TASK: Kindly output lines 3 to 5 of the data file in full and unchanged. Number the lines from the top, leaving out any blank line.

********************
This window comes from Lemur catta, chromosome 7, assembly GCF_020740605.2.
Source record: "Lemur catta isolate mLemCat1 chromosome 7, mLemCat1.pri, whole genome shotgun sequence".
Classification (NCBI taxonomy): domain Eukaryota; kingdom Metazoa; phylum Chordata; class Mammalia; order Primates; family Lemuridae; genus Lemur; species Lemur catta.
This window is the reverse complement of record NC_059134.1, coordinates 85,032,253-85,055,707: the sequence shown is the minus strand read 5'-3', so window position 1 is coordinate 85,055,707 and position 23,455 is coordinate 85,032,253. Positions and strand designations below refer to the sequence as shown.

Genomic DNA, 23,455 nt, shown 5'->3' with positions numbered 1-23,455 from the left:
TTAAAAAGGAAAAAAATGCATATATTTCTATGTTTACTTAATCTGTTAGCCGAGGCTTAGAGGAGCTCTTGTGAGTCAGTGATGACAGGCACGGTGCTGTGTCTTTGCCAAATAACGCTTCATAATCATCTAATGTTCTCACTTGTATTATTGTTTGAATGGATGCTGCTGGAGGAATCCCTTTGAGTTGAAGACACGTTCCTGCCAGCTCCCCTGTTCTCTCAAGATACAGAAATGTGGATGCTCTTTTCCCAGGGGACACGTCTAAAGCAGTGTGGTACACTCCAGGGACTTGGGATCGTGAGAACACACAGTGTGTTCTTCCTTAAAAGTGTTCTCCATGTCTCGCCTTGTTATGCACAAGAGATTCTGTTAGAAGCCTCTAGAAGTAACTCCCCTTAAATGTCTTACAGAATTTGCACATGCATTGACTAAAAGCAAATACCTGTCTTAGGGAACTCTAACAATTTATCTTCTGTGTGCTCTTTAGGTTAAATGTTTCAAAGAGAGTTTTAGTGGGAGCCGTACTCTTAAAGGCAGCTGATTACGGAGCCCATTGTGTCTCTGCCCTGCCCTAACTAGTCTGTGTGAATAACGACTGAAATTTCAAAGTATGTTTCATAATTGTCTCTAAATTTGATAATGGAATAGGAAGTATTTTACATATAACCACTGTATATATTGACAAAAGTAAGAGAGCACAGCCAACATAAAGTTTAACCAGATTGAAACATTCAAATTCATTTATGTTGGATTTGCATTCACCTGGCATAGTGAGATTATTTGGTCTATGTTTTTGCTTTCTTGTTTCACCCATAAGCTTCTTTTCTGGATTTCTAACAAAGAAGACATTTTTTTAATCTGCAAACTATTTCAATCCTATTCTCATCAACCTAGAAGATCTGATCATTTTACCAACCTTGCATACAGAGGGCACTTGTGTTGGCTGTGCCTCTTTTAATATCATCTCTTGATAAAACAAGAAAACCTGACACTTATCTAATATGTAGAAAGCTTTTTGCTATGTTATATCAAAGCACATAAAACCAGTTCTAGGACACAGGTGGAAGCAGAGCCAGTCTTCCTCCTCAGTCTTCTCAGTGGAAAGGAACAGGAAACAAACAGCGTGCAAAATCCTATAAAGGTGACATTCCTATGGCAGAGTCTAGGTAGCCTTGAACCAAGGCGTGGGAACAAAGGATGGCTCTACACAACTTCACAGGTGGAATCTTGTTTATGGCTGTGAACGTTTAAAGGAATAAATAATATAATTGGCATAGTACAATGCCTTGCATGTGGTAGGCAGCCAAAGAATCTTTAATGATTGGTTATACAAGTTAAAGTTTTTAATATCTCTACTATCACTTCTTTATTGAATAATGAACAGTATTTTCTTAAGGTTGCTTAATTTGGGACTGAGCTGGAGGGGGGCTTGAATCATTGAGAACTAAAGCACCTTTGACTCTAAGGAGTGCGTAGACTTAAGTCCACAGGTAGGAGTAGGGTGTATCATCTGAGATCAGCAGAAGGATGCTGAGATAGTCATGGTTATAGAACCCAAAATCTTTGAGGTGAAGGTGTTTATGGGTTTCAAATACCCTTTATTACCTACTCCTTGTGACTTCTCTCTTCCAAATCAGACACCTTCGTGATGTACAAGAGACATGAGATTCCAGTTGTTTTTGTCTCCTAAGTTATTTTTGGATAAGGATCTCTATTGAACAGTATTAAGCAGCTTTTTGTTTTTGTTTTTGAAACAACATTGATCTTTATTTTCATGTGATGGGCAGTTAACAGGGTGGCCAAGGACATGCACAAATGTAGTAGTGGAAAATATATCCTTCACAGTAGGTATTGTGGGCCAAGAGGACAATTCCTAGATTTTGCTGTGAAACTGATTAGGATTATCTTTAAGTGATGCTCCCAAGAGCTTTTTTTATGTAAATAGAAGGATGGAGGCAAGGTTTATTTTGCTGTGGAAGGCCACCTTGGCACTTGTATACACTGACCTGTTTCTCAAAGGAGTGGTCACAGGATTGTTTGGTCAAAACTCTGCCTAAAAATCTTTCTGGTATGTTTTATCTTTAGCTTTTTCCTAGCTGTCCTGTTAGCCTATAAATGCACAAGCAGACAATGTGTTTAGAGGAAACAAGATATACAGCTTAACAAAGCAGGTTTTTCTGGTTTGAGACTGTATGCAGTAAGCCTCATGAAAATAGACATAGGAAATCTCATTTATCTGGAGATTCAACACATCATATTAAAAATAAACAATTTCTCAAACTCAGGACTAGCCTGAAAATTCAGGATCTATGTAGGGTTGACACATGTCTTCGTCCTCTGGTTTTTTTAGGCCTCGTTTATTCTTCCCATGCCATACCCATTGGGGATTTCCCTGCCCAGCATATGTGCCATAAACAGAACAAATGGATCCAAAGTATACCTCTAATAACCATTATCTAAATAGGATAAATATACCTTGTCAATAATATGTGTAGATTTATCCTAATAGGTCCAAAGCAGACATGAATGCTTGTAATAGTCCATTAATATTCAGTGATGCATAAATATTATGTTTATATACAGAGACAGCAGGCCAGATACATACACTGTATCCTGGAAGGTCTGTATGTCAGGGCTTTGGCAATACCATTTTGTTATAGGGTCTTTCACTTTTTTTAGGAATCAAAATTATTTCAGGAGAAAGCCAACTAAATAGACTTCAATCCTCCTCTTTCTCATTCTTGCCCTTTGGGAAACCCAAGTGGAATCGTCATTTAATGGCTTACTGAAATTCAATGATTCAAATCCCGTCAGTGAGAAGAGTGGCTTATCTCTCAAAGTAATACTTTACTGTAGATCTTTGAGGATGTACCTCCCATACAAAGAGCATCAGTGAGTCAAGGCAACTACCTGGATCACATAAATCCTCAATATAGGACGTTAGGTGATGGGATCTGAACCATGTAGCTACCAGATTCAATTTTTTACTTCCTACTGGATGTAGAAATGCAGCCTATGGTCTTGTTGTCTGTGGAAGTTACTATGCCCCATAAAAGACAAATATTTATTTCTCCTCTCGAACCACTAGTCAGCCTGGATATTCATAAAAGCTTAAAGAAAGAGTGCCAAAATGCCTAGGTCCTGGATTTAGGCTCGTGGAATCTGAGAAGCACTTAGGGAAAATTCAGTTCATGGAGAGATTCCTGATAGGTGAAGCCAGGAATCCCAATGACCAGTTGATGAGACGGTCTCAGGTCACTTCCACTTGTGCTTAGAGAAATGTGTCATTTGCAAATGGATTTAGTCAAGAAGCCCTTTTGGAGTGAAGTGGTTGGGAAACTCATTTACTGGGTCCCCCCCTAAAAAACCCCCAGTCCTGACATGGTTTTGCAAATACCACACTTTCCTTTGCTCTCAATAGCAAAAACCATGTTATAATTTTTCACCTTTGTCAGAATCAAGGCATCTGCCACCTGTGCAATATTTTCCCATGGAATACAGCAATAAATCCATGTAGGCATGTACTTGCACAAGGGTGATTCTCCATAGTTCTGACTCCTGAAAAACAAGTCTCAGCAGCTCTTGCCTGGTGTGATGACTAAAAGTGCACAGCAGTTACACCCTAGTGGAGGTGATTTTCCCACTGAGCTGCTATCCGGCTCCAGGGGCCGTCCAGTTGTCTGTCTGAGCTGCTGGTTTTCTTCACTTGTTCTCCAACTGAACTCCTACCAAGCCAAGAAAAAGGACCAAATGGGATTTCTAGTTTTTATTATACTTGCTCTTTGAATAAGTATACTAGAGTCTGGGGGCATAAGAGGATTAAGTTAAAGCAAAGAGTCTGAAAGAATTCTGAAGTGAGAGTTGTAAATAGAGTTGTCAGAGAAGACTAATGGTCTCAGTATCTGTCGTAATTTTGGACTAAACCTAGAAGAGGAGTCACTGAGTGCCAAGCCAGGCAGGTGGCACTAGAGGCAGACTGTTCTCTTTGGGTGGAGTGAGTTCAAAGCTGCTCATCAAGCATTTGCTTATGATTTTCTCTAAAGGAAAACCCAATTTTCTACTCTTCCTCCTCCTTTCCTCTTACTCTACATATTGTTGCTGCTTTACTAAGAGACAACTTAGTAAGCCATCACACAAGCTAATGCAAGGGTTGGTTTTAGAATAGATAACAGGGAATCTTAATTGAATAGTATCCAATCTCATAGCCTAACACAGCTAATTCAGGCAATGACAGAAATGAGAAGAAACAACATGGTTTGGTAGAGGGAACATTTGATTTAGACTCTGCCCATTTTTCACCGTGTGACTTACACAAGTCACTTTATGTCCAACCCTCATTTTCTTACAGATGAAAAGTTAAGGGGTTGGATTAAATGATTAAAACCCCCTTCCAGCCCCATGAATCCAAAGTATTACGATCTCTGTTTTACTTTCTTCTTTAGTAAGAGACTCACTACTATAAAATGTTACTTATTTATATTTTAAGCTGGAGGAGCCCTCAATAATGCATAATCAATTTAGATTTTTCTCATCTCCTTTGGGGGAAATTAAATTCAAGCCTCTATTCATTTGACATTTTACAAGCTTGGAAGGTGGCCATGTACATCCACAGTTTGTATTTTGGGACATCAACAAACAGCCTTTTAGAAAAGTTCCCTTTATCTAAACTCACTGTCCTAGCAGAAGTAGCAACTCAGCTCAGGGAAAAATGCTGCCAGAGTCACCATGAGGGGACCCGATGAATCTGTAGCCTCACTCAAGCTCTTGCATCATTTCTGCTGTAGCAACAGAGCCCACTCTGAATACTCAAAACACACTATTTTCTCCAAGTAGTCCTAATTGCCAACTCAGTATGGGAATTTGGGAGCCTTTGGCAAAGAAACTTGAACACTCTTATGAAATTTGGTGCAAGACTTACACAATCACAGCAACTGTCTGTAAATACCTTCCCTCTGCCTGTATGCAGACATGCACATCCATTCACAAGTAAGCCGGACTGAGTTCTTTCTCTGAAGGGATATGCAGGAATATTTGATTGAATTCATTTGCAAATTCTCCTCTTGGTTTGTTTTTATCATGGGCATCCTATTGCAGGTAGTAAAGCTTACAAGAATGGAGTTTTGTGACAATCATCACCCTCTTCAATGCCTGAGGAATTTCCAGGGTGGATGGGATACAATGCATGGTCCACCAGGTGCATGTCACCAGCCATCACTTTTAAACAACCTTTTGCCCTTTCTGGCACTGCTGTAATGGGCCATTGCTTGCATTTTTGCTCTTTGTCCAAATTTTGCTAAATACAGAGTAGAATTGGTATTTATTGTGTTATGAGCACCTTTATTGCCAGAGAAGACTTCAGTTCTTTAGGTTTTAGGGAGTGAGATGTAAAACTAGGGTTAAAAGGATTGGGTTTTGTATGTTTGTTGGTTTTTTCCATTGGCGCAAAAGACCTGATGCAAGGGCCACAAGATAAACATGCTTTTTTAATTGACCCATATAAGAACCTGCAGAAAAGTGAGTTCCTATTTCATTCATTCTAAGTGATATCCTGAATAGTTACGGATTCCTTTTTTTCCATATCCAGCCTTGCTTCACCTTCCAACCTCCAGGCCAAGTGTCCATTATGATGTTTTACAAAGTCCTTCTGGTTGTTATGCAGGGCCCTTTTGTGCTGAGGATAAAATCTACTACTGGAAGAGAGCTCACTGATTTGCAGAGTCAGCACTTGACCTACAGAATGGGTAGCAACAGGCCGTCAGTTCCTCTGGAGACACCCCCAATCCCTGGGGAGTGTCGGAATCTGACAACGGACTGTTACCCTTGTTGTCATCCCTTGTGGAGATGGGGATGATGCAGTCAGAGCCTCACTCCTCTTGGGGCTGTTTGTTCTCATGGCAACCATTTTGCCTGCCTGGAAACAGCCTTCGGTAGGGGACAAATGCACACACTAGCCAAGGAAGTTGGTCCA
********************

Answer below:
Classification (NCBI taxonomy): domain Eukaryota; kingdom Metazoa; phylum Chordata; class Mammalia; order Primates; family Lemuridae; genus Lemur; species Lemur catta.
This window is the reverse complement of record NC_059134.1, coordinates 85,032,253-85,055,707: the sequence shown is the minus strand read 5'-3', so window position 1 is coordinate 85,055,707 and position 23,455 is coordinate 85,032,253. Positions and strand designations below refer to the sequence as shown.

Genomic DNA, 23,455 nt, shown 5'->3' with positions numbered 1-23,455 from the left: